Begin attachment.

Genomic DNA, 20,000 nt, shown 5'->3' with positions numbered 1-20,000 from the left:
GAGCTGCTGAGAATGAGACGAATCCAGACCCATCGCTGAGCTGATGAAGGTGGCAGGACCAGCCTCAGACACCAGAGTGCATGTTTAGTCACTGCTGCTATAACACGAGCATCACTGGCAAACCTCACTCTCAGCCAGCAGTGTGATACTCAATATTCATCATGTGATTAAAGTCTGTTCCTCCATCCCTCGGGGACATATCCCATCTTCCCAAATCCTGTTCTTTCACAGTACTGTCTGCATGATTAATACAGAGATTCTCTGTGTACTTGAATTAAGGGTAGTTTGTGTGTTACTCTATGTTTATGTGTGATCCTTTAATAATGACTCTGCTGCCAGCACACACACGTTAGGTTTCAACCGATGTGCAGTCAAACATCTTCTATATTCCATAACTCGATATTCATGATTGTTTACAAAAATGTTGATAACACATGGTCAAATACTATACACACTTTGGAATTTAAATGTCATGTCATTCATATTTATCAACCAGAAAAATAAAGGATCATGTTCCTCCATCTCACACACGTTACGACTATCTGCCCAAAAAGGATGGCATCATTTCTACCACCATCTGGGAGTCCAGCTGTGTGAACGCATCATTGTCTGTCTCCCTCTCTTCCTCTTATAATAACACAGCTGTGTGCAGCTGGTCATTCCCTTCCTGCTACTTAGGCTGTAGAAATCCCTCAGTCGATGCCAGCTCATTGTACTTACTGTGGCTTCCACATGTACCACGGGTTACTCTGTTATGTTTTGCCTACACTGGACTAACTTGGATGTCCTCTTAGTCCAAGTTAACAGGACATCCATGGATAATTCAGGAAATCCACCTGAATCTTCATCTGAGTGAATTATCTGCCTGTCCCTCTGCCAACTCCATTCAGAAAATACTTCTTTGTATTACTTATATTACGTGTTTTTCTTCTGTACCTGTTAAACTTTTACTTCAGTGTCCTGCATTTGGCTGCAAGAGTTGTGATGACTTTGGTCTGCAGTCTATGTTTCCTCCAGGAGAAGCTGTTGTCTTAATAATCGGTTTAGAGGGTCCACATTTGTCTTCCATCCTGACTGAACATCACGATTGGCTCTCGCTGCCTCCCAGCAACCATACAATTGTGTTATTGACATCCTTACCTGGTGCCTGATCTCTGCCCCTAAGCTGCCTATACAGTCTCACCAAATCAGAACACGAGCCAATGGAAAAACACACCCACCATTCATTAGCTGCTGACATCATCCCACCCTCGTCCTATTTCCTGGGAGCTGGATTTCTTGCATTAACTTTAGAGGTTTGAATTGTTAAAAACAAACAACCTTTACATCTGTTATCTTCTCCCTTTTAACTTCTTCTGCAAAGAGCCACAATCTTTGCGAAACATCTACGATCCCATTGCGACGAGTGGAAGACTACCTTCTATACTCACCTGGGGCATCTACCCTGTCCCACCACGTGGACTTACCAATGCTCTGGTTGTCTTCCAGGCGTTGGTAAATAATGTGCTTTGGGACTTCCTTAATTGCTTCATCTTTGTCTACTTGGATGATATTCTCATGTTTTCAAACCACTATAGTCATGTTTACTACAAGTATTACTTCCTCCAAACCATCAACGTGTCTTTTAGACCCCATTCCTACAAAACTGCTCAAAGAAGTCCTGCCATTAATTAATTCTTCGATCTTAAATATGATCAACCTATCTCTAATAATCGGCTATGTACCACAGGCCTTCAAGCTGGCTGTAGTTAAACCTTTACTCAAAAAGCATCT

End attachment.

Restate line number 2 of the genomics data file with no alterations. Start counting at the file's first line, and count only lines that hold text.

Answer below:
GAGCTGCTGAGAATGAGACGAATCCAGACCCATCGCTGAGCTGATGAAGGTGGCAGGACCAGCCTCAGACACCAGAGTGCATGTTTAGTCACTGCTGCTATAACACGAGCATCACTGGCAAACCTCACTCTCAGCCAGCAGTGTGATACTCAATATTCATCATGTGATTAAAGTCTGTTCCTCCATCCCTCGGGGACATATCCCATCTTCCCAAATCCTGTTCTTTCACAGTACTGTCTGCATGATTAATACAGAGATTCTCTGTGTACTTGAATTAAGGGTAGTTTGTGTGTTACTCTATGTTTATGTGTGATCCTTTAATAATGACTCTGCTGCCAGCACACACACGTTAGGTTTCAACCGATGTGCAGTCAAACATCTTCTATATTCCATAACTCGATATTCATGATTGTTTACAAAAATGTTGATAACACATGGTCAAATACTATACACACTTTGGAATTTAAATGTCATGTCATTCATATTTATCAACCAGAAAAATAAAGGATCATGTTCCTCCATCTCACACACGTTACGACTATCTGCCCAAAAAGGATGGCATCATTTCTACCACCATCTGGGAGTCCAGCTGTGTGAACGCATCATTGTCTGTCTCCCTCTCTTCCTCTTATAATAACACAGCTGTGTGCAGCTGGTCATTCCCTTCCTGCTACTTAGGCTGTAGAAATCCCTCAGTCGATGCCAGCTCATTGTACTTACTGTGGCTTCCACATGTACCACGGGTTACTCTGTTATGTTTTGCCTACACTGGACTAACTTGGATGTCCTCTTAGTCCAAGTTAACAGGACATCCATGGATAATTCAGGAAATCCACCTGAATCTTCATCTGAGTGAATTATCTGCCTGTCCCTCTGCCAACTCCATTCAGAAAATACTTCTTTGTATTACTTATATTACGTGTTTTTCTTCTGTACCTGTTAAACTTTTACTTCAGTGTCCTGCATTTGGCTGCAAGAGTTGTGATGACTTTGGTCTGCAGTCTATGTTTCCTCCAGGAGAAGCTGTTGTCTTAATAATCGGTTTAGAGGGTCCACATTTGTCTTCCATCCTGACTGAACATCACGATTGGCTCTCGCTGCCTCCCAGCAACCATACAATTGTGTTATTGACATCCTTACCTGGTGCCTGATCTCTGCCCCTAAGCTGCCTATACAGTCTCACCAAATCAGAACACGAGCCAATGGAAAAACACACCCACCATTCATTAGCTGCTGACATCATCCCACCCTCGTCCTATTTCCTGGGAGCTGGATTTCTTGCATTAACTTTAGAGGTTTGAATTGTTAAAAACAAACAACCTTTACATCTGTTATCTTCTCCCTTTTAACTTCTTCTGCAAAGAGCCACAATCTTTGCGAAACATCTACGATCCCATTGCGACGAGTGGAAGACTACCTTCTATACTCACCTGGGGCATCTACCCTGTCCCACCACGTGGACTTACCAATGCTCTGGTTGTCTTCCAGGCGTTGGTAAATAATGTGCTTTGGGACTTCCTTAATTGCTTCATCTTTGTCTACTTGGATGATATTCTCATGTTTTCAAACCACTATAGTCATGTTTACTACAAGTATTACTTCCTCCAAACCATCAACGTGTCTTTTAGACCCCATTCCTACAAAACTGCTCAAAGAAGTCCTGCCATTAATTAATTCTTCGATCTTAAATATGATCAACCTATCTCTAATAATCGGCTATGTACCACAGGCCTTCAAGCTGGCTGTAGTTAAACCTTTACTCAAAAAGCATCT